Hot air balloons in Cappadocia

One of those life bucket list items, floating above Cappadocia in a hot air balloon at sunrise was an absolute dream come true. Doing it at the end of May was perfect timing, with excellent weather, and tourism on the upswing, but still enough space to squeeze one extra person into the basket.

lucky me!

The trip started in Istanbul, flying into the world’s largest, brand new IST airport. It took longer to walk from the gate to the taxi stand than it took to drive the brand new highway to old city Sultanahamet, nearly 50km away.

heating up the hot air balloon before take off

The markets and bazaars were buzzing, and the Bosporus river traffic non-stop, so flying away to central Anatolia was a breath of fresh air. We flew into Kayseri, but out of Nevsehir, and both were closer to Cappadocia and less populated than any neighbourhood of Istanbul.

Goreme

The quaint town of Goreme near Cappadocia was visitable by foot, offering incredible walks among the minaret-like rock formations. The pillars looked like fairy chimneys, and carved valleys and caves were found around every corner, sometimes even incorporated into the hotel or restaurant building. There was the obligatory Turkish hamam to visit, a post office, a handful of great restaurants, and the most incredible sunsets and sunrises to see – especially floating above the town, silently, hundreds of meters in the sky.

sunrise from the air

The dozen or so hot air balloon companies all said they were fully booked until July, but walking around Cappadocia town the first night resulted in a couple of options. Some last minute cancellations would have cost me 179 euros, but the ‘black market’ option, which meant the trip was being resold to me without refunding the original passenger, were upwards of 250 euros. I didn’t figure out how that made sense, but I was excited to get Robin Callaway’s certificate during our ‘champagne’ toast after the flight, which was actually sparkling, non-alcoholic grape juice.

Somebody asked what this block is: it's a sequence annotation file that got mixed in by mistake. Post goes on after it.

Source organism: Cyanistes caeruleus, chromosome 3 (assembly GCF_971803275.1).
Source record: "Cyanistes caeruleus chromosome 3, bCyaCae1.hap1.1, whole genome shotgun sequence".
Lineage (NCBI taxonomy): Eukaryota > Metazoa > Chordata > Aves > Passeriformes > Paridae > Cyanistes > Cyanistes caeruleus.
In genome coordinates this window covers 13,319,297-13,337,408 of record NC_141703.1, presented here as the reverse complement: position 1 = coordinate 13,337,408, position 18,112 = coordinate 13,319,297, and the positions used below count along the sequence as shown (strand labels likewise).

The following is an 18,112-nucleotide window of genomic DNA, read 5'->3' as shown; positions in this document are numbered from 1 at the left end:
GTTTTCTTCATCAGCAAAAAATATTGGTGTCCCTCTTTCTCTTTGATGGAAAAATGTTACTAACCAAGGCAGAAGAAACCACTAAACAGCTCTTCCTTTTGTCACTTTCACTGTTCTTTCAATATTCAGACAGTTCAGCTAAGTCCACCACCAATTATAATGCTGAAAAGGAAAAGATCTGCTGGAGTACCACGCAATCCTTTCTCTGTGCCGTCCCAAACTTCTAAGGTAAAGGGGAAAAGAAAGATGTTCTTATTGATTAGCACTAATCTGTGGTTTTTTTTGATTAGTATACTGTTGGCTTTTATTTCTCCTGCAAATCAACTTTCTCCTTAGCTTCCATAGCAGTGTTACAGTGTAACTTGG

sparkling juice anyone?

Waking up at 3:30 am to make the sunrise flight, and getting back to our hotel at 8, made a 9 am breakfast feel like dinner, but we couldnt quite get back to sleep with the lure of Turkish bazaars reopening for the day. My advice for a visit to Turkey and your hot air balloon ride – save Istanbul for another time, and head straight to Goreme!

 

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American Thanksgiving and Black Friday

Maya's mom Kathy and the delicious outcome of our 2 day cooking spree

Maya’s mom Kathy and the delicious outcome of our 2 day cooking spree

Having spent alot of time in Canada growing up, I know all about the Thanksgiving holiday and traditions, and really the only difference between Canada and the USA is that they happen a month apart, and the Americans get alot more holiday days than Canada’s measly 1 day off.

This year, I spent it with my roommate Maya and her extended family in Oakland. We started cooking Wednesday, the day before thanksgiving, at around 4 pm, for five hours, prepping all the meats, veggies, potatoes and toppings, and cooking four (different) pies. The day of thanksgiving, we arrived at Maya’s mom’s house at 1 pm to peel more potatoes, brine the turkey, reheat everything, and cool down all the bottles of wine and appertif. The entire meal was home cooked, and totaled a feast large enough to feed about 4 families even though there were only 8 of us. It was absolutely amazingly delicious, and I was uncomfortably full for the entire experience, from Wednesday afternoon to Thursday night when I fell asleep, paralyzed from the goodness in my tummy.

The day after Thanksgiving, affectionately called Black Friday, is really the first official day of the Christmas season, and while everyone takes the day off to pick up their christmas tree and enjoy time with the family, this day is famous for being the biggest shopping day of the year. And not only is it big, its dangerous, and chaotic. One Wal-Mart security guard was trampled to death after the opening of the store’s door, probably because of the 50 inch TV that had been reduced by $600 or $700 to only $300. I braved the masses with my friend Mike, and he walked away with a 40-inch flat screen tv for a few hundred dollars, and I finally got myself a mini netbook that is much more travel friendly than my 10 lb, 1 hr of battery life, 5 year old, outdated, 15-inch laptop for only $180. Cheap products and consumerism really take on a whole new meaning in the American christmas shopping season, and I’m just glad I didn’t get injured benefiting from the sales.